: XcVf J 4irH -r3 K . FOIJMNG GO-CART," made" " Very "strong II . ' it MS't-V.-'.-: ...:,.
I faSthttvi Special i , rlh!i and llghU veneer -eat and bacl rubber U U tMlrf-, "' ' . I '
t ljp.l' . I If-i'iiii i&5 V .A-ihl T J 2 tire steel wheels. eartns I S 1 ";r-:' "
rWirMrAffMfl Arm Chair a4 finished m green "- Dressing 75 .vJlSl r'Q
1 In polished mahogany aS??r ?V - V, rrra. Th, IZ - W " W r
2 T?! '4- t finish, with broad seat - ' ' vJ;jLt-f fyXjJi fcgj.'.V,, I RDie .... aas A - I
i MmmM es uWmEgif ssas life m
I mt'- 'MBBFiVl haVy Vel0Ur H iy tiSS m rroV: nice Viae; extra I : M0 J
7 t iMivi ti Iff "' 4 -aP.'Steasl value tomorrow only. I -; rj",.-.r T 1
j. fjT J-"! rfXLZrf Agent, for .Ubl. fl . V i 1 f XW ii u ' LI
If (H 11 "aa manges, rerfeo- T i r .fPi m iiimkUff Agants for Ostermoor I i iL.T.-:j. - " -
'! If 11 XDT'MATXM "on U "tovee, Mo- - 1,1 11 I IJ Matt rasa, Xmpsrtal t -t jWrtva. -. . 'Zl
M&lrtlfc Uougal Kitchen Cab- V Kltchrn Cablne H ' II lajnu mnga, Kaah- Y'An FrS'i - --''j , '
t JhU' Mr Xuttm' Bay frt- " f size 20x40 lJk.al . fl mix nga, Xally Mor- vijj t 'l
sratora, Penlasnlar I lUt, special price -x R ? U cillrm' arpan -it- L '
jSoltd Oakn75 -3 83 d RefH.erator. , C V
China Closets la 0fpim'yT I V ' Srlba D
Made of selected solid oak and t iffcifW'Si "SMfy T! J r7' -t-'-ll See cut. It Is strongly con-
beautifully polished. Haa oval T't j 4 2S-t Offer- i,;''f vi l.TT- ', structed. of great durability
bent ends French shaped legs, s fiSity--- .Z-Tir.-J . " y. I :;:ST; 5Z2SZ&J VvMi and most economical. It la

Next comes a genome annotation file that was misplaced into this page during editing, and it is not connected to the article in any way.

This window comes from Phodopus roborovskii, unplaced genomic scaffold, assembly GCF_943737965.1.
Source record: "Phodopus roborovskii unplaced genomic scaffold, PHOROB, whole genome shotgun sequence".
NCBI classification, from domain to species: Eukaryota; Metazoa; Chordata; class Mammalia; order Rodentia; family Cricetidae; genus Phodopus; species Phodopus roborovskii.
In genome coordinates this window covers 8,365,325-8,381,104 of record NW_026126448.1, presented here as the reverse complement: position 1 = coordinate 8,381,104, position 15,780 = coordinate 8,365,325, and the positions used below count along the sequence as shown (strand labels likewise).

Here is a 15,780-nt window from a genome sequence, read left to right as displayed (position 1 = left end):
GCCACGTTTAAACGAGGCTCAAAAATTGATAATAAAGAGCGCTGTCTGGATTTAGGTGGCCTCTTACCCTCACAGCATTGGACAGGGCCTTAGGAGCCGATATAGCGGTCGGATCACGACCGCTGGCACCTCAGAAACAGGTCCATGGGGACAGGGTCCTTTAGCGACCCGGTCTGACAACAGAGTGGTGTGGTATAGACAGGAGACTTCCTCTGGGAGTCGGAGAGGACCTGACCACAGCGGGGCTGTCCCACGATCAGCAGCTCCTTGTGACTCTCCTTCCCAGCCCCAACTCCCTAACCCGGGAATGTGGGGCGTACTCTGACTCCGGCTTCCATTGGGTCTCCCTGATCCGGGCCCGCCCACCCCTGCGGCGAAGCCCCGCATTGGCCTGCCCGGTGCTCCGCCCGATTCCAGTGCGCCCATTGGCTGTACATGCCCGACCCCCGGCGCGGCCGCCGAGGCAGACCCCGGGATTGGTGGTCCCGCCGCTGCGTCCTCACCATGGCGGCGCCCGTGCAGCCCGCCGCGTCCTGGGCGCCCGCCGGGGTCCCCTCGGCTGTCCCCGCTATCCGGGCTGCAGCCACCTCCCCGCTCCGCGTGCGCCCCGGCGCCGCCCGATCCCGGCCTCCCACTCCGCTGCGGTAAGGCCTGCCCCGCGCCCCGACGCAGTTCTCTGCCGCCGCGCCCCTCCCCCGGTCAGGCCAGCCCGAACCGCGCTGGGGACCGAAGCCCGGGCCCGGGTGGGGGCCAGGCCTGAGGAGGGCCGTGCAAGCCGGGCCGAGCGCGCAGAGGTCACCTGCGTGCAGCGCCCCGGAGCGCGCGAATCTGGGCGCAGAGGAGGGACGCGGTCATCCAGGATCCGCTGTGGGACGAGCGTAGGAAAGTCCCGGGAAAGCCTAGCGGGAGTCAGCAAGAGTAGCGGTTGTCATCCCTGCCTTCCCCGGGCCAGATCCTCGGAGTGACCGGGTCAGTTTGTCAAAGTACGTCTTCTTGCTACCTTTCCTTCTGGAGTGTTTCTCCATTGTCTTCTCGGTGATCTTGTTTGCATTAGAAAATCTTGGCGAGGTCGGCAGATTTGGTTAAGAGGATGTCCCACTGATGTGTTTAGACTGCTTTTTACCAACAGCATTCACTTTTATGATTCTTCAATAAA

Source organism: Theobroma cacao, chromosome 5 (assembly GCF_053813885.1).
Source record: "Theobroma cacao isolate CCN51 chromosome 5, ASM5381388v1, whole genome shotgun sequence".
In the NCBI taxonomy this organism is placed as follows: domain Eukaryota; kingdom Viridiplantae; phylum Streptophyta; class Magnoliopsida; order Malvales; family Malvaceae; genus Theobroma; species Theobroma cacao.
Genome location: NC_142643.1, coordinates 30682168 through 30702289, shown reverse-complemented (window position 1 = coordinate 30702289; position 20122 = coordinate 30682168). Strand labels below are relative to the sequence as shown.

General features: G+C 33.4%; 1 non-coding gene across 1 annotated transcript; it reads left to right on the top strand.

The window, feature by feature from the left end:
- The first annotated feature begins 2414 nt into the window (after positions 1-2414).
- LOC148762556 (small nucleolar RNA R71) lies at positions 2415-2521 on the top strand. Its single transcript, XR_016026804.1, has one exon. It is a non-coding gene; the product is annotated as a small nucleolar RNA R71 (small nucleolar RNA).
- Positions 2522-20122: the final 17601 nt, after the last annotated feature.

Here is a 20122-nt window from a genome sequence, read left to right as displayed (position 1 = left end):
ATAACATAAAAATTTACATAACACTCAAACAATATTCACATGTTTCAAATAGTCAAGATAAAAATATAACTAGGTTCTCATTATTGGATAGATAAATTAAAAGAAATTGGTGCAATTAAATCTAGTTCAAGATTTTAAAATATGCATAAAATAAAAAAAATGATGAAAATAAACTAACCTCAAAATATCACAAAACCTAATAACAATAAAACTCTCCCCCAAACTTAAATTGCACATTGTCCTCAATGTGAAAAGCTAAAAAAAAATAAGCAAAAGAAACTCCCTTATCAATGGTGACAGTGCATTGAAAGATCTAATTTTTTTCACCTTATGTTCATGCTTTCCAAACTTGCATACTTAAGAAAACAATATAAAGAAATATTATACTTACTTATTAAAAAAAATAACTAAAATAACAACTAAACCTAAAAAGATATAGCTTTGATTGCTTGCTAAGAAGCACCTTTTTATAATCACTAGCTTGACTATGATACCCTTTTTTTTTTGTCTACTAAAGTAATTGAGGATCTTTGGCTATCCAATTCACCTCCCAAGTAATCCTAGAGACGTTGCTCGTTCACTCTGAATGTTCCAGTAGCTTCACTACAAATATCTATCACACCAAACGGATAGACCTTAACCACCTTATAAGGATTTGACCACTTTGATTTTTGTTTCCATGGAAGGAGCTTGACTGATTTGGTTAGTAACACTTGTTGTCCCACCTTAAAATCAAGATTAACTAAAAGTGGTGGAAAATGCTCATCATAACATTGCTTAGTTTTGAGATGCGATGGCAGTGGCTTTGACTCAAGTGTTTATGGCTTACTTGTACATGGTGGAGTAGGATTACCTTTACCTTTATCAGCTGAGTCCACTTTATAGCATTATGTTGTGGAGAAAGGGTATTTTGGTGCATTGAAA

carved top, and carded claw kS?$Jr f'f''r CSi" lag for ft p i '" If ITITT lined with galvanized Iron, has
feet Has fancy carved panel i r"&7A&V v tomor- M f ' metal shelves, patent drip cup
J on top as shown. 3 Tjia I J v row '-Jt r 1 ,' .rh"rn''n"iir"'d ftfHtu'e"-
Ooodsd fll tlr?H! M WW fr7""'J,U-v loredltto L
: juvsrln I VXu 4 il A Ul. ii 'III fesJ I '-'1 T
, 1 wagons VI Vrf 71 Vl 14 J xl . - sssySi . I 1 Mailed
1 l,1H1i V- f rMX I Like cut, either square or round shapea, (kiafJ ""s" J! 1 (S "2 a r
1 yjrU ii made of solid oak; has five heavy Itkb. T ! top; farg e dr, extra, well mad 1.... I 13 '
i JlaAilTvTpTnra'iV Y mown; MLnm to I m f aa , 24x42 Inches;-weathered f f 7 C 1 1 i ( Yi-''- i-J V'
i y-lT ''V1 fl feet si m of top la L llH JLaU oak only. New Hart man II P'J'.W-' .-'.-! , f
J 'tfgrZZZZ-ii I 42x42 inches; OeaeJ design; extraordinary I1(J f4t-ij,r(""-' ' ?
j iF-sSn nicely finished 1 ' ' I - ! Vi - -
Wr,h.dO,k 7f. h tt iB)) SiaeWWajJ, a oe
Hussion nocKer m tajjt,.w.g ifa.siii; St fesUeSaUg JmSm AUJm U V-S Cnalr. only V.aeJ
t It has extra heavy frame, wide seat, m m m M a f f -f , . In weathered or golden oak or mahogany
I broad arms and panel back; la made of 11 I If. V llniinlri B YaegagaT finish; mutation leather seat and back;
I ... ...... ji.ieu oak finish. A I 1 Tf II U " ft Vj EP UKlfVa aJllCCI heavy arms and posts. Extra special
j moat elegant and most substantial rocker. value; easily worth i, as you can sea.
I 9 m mmv mm. ... -. Sa !- I . IS a- '" 111 1 1 """" ,''"""""M' "" 1 "" '''"
Klnley's commission all he could, they were